10 Questions to Vet your Contractor

Published on Nov 19, 2015

Hiring a new consultant, contractor, or freelancer? Need some help vetting them? Check out this presentation from WTFMarketing.com.

PRESENTATION OUTLINE

Vet Your consultant

10 Questions You Should Be Using To
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Partner With?

#1: Who do you like to
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lone Wolves

usually don't play well with others (inluding clients)

ideal client?

#2: Who is your

ideal criteria

"Has a wallet/pulse" are not
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Not your money.

You want your expert to care about you,
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SOUL crushing?

#3: What kind of work do you find
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find another contractor

If any of your "must-have" tasks are listed,
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Love to do?

#4: What kind of work do you
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share your values

The best consultants
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who owns the work?

#5: Assuming I've paid in full,

It's the wrong answer.

If the answer isn't "You Do" (as in YOU, not the consultant)

Warranty?

#6: Does your work come with any kind of
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May Vary

Depending on the industry, your mileage

I should compare against?

#7: Can you recommend two competitors
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If they freak out

they're not worth working with*

Professional Integrity

*I know this is tricky, but what we're looking for is
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be in touch?

#8: How often (and how) will we
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Set good expectations

about communication up-front
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didn't work out

#9: Tell me about a project that

professional integrity!

* again, we're looking for
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Payment Terms?

#10: What are your

Common payment terms:

  • 50% to start, 50% on completion
  • Deliverable-based percentages
  • 50% escrow, deliverable based
  • 50% escrow, monthly retainer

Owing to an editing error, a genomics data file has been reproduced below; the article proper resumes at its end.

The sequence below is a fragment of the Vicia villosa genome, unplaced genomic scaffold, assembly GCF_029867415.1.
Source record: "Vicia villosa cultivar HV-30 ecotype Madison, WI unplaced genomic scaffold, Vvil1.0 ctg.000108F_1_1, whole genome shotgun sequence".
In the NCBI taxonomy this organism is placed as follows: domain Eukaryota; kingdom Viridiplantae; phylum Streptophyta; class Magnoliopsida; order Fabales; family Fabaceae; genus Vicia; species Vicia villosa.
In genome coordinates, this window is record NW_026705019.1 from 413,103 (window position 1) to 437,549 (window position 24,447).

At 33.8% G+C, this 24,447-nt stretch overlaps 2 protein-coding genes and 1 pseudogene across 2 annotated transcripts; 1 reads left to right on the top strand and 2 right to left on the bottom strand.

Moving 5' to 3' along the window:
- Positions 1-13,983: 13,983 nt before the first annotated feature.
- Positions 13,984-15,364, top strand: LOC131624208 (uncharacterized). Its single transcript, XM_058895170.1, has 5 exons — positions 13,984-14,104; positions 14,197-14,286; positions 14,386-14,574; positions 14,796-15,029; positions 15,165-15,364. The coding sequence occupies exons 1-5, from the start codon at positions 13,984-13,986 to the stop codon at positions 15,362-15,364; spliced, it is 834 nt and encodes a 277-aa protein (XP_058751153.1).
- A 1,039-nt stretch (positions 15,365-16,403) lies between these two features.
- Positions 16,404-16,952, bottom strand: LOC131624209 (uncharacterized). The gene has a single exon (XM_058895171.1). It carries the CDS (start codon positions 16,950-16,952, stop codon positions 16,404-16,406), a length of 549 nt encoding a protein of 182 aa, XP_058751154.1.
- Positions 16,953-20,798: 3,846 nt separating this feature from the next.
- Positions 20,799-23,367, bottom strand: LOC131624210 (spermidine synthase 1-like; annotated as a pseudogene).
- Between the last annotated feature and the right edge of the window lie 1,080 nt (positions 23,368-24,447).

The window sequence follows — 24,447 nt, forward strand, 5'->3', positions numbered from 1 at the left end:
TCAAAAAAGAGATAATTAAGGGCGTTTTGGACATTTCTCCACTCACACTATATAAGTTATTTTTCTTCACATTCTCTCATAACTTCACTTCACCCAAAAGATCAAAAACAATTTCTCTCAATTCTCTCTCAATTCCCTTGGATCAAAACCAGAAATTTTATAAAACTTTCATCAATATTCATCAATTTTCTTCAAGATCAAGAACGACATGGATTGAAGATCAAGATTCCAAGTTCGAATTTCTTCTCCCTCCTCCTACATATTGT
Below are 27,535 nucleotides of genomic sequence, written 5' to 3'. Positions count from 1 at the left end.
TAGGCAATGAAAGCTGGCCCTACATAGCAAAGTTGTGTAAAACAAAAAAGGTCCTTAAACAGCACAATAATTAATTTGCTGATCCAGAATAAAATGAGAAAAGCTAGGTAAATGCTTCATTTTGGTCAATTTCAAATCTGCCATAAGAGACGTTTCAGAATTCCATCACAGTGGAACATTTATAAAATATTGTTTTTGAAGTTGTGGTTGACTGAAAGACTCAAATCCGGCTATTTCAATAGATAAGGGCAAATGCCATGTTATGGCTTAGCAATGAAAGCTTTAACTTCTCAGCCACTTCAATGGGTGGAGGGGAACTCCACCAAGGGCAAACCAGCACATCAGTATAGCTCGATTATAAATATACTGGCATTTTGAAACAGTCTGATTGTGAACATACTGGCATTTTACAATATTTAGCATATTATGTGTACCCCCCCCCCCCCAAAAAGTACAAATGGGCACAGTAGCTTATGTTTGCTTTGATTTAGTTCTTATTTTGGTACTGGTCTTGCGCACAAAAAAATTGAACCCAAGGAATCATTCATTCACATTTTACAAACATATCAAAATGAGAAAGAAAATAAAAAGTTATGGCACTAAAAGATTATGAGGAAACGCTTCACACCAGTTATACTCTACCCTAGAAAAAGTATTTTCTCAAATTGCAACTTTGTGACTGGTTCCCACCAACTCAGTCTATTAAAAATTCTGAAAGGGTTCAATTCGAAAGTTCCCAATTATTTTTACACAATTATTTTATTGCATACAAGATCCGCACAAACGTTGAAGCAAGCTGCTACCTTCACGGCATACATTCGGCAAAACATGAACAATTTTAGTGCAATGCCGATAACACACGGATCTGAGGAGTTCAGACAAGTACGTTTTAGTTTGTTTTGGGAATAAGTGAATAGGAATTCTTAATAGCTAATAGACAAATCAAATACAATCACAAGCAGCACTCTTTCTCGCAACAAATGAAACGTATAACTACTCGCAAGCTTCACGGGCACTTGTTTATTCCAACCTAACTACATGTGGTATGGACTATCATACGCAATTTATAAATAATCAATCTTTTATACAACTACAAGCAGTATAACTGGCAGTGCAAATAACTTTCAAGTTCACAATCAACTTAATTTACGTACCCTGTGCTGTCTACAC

bonus Questions

(because they're helpful)
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go smoothly?

#11: What can I do that will make the project
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issues on other Projects?

#12: What are some things that have caused
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#13: Am I being billed

hourly or on a project basis?
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adds up quickly!

Hourly billing can save money, but
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the scope?

#14: What happens if we need to change
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The scope determines:

  • The deliverables
  • How/when/where the work is done
  • The timeline
  • How the work is billed
  • When the work is considered "done"

When the scope changes, most consultants will:

  • Create a new contract
  • Create a new project plan
  • Inform you of new fees/pricing
  • Update the project timeline
  • Get frustrated if it's a surprise

Credit Card?

#15: Can I pay with a
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extra protections

If something goes wrong, this nets you
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(it avoids fees)

Paying by check will make your consultant happy
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Finally: NEVER

start a project without a contract and scope agreement

The contract should explicitly state:

  • The deliverables
  • The project timeline
  • What's needed from you
  • What the project budget and scope is
  • What happens if there's a problem

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